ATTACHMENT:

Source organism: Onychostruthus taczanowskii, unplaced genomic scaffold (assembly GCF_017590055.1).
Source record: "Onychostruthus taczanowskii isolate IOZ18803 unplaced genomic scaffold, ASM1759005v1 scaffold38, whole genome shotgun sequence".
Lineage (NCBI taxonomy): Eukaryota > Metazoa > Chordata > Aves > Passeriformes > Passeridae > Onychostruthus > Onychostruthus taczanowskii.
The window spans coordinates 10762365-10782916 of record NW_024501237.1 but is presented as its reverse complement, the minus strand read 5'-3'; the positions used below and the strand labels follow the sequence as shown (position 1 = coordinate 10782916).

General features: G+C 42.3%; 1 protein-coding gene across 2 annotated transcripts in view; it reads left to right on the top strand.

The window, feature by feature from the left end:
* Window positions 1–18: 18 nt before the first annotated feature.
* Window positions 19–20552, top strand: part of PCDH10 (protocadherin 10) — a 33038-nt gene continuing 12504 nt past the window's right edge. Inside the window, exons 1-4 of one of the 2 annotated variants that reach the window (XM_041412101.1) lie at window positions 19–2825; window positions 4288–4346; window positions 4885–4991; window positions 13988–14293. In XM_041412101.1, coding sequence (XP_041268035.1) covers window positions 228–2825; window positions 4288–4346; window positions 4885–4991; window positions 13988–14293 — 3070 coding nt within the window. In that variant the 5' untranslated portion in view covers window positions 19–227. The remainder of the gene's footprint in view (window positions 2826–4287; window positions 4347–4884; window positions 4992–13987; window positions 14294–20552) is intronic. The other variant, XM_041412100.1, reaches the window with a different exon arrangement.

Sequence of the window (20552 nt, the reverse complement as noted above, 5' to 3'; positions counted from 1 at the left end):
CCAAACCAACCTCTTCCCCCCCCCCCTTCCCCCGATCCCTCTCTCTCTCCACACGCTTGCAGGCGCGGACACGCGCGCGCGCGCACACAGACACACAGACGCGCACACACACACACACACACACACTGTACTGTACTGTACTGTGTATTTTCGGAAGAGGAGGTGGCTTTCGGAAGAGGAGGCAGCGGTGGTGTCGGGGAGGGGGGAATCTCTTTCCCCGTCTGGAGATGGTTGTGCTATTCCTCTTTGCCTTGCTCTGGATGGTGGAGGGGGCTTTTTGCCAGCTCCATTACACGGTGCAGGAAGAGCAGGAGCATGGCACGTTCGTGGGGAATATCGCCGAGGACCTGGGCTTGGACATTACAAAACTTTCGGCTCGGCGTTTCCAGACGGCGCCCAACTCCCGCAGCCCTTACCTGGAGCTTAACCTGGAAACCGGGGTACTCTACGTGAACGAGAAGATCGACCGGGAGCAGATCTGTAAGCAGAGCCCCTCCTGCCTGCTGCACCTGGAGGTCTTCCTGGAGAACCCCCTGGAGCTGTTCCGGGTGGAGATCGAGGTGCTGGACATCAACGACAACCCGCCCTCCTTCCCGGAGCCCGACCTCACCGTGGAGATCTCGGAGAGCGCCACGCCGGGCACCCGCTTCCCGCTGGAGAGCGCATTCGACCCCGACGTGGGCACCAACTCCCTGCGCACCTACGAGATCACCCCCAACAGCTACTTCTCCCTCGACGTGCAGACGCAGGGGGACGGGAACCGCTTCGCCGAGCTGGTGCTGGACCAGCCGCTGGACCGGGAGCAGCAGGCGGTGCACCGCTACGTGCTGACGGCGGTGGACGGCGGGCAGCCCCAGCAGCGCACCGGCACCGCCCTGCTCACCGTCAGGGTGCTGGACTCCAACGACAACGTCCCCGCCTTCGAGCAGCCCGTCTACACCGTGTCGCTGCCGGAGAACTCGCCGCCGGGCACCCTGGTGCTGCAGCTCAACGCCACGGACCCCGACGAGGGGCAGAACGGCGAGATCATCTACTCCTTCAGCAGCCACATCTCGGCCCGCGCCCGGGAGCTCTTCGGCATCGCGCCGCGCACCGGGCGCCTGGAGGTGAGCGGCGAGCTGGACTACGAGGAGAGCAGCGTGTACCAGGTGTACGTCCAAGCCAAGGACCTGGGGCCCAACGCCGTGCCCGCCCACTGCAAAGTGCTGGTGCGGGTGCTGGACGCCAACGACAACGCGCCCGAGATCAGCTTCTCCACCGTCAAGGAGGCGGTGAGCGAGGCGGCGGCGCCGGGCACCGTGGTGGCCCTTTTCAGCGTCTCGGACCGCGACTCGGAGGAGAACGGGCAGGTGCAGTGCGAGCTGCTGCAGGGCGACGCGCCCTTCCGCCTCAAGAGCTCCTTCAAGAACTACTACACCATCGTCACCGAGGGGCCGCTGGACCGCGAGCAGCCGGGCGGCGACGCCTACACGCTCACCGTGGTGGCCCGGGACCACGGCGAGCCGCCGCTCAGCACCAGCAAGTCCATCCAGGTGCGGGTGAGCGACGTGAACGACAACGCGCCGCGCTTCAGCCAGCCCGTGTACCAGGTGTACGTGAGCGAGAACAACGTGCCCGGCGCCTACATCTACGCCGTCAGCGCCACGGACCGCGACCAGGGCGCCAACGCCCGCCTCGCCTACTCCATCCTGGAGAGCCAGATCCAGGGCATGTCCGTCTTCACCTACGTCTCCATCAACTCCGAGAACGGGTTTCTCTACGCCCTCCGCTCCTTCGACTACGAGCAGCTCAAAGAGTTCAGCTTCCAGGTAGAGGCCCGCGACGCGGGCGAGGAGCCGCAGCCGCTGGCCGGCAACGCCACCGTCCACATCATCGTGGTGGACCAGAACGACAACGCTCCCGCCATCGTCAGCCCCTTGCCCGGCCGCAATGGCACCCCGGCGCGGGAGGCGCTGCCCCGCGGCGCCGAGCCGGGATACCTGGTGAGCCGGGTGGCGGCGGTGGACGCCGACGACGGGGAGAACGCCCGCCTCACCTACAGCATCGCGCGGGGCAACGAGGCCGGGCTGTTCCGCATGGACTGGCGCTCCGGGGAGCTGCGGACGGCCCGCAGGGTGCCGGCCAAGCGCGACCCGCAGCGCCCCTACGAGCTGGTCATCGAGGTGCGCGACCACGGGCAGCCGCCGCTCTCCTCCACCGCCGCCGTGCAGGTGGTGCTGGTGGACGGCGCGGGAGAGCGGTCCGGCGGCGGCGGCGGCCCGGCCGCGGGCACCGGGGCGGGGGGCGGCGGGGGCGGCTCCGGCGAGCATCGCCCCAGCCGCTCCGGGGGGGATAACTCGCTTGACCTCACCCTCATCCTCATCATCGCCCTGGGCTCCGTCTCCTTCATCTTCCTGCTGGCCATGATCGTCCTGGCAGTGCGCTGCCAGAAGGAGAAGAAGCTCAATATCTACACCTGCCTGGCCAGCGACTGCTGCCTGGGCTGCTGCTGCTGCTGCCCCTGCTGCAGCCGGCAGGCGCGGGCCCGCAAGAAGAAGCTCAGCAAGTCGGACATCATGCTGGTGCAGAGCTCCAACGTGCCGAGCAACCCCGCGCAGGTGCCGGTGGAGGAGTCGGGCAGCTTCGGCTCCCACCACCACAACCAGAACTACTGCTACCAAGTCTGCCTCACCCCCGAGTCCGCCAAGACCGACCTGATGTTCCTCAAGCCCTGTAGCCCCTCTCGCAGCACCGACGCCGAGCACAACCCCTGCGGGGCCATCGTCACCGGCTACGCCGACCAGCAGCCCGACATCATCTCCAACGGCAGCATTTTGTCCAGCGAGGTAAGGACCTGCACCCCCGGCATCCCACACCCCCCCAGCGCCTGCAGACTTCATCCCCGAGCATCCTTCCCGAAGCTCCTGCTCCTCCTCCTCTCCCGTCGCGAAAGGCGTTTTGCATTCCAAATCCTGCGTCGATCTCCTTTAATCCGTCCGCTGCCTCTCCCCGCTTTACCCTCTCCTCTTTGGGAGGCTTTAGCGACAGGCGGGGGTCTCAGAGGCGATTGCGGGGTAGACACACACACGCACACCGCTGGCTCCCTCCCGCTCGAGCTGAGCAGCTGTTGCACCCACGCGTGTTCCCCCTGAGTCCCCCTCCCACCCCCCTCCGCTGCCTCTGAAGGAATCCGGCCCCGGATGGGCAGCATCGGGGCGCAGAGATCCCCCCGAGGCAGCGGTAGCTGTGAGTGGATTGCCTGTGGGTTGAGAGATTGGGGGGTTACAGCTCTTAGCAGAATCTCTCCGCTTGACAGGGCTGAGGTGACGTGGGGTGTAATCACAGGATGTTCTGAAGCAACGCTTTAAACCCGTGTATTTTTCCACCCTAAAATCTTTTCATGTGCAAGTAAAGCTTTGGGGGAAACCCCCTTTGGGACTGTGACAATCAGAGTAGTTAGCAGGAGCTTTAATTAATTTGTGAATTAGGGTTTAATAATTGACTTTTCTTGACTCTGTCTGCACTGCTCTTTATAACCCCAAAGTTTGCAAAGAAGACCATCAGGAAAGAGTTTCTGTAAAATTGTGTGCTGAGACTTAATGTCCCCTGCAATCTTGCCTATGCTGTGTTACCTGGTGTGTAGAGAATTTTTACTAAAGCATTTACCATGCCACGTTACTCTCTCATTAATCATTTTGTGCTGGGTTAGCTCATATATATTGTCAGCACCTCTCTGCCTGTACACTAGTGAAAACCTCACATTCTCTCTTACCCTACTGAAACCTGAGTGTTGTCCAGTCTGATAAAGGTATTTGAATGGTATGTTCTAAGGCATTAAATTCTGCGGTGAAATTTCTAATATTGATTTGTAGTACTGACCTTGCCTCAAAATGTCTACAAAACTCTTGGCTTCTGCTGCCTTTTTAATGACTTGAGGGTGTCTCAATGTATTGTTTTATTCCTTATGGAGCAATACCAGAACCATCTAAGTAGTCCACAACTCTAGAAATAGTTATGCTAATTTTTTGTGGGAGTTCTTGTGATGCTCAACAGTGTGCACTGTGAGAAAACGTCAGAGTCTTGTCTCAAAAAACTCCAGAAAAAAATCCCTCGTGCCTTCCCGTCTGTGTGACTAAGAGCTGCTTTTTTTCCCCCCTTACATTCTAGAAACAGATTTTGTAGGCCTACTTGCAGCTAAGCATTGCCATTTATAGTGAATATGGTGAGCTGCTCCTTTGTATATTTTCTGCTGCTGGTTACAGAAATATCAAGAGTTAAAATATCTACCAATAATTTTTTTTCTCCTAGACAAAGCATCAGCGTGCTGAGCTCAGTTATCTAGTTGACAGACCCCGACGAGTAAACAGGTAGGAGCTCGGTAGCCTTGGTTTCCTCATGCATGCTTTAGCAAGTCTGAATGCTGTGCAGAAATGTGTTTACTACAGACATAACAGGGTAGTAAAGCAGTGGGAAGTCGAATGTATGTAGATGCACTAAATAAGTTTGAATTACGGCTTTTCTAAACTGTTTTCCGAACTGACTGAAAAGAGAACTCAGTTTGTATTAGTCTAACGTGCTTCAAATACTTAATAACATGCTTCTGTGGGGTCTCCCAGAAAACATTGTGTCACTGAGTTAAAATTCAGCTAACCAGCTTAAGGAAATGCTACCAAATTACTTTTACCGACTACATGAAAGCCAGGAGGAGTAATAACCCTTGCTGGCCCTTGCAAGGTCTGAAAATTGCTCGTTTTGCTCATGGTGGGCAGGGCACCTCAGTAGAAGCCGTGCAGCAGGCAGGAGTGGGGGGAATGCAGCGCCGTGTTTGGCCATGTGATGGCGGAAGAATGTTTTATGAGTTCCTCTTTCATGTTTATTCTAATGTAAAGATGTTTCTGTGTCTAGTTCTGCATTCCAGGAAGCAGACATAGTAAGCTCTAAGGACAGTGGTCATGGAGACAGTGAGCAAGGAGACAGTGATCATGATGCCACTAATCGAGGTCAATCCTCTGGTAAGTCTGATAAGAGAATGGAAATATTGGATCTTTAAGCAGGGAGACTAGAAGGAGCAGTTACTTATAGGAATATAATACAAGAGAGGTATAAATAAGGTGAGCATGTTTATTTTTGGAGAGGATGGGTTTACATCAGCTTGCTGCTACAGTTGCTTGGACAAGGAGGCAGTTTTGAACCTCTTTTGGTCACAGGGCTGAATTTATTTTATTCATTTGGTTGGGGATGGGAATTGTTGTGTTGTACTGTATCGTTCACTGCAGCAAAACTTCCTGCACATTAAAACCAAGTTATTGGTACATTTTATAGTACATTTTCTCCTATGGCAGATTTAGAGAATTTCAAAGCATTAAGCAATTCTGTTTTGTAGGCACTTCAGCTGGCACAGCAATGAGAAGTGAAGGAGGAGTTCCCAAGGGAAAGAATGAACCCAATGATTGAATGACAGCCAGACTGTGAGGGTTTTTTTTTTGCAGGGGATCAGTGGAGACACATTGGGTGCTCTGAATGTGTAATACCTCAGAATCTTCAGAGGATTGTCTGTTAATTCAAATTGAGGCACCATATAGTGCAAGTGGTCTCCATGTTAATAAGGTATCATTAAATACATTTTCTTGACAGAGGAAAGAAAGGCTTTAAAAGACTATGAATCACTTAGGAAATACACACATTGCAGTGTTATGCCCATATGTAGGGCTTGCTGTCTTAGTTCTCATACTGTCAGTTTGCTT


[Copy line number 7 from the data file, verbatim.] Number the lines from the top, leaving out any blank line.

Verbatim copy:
* Window positions 1–18: 18 nt before the first annotated feature.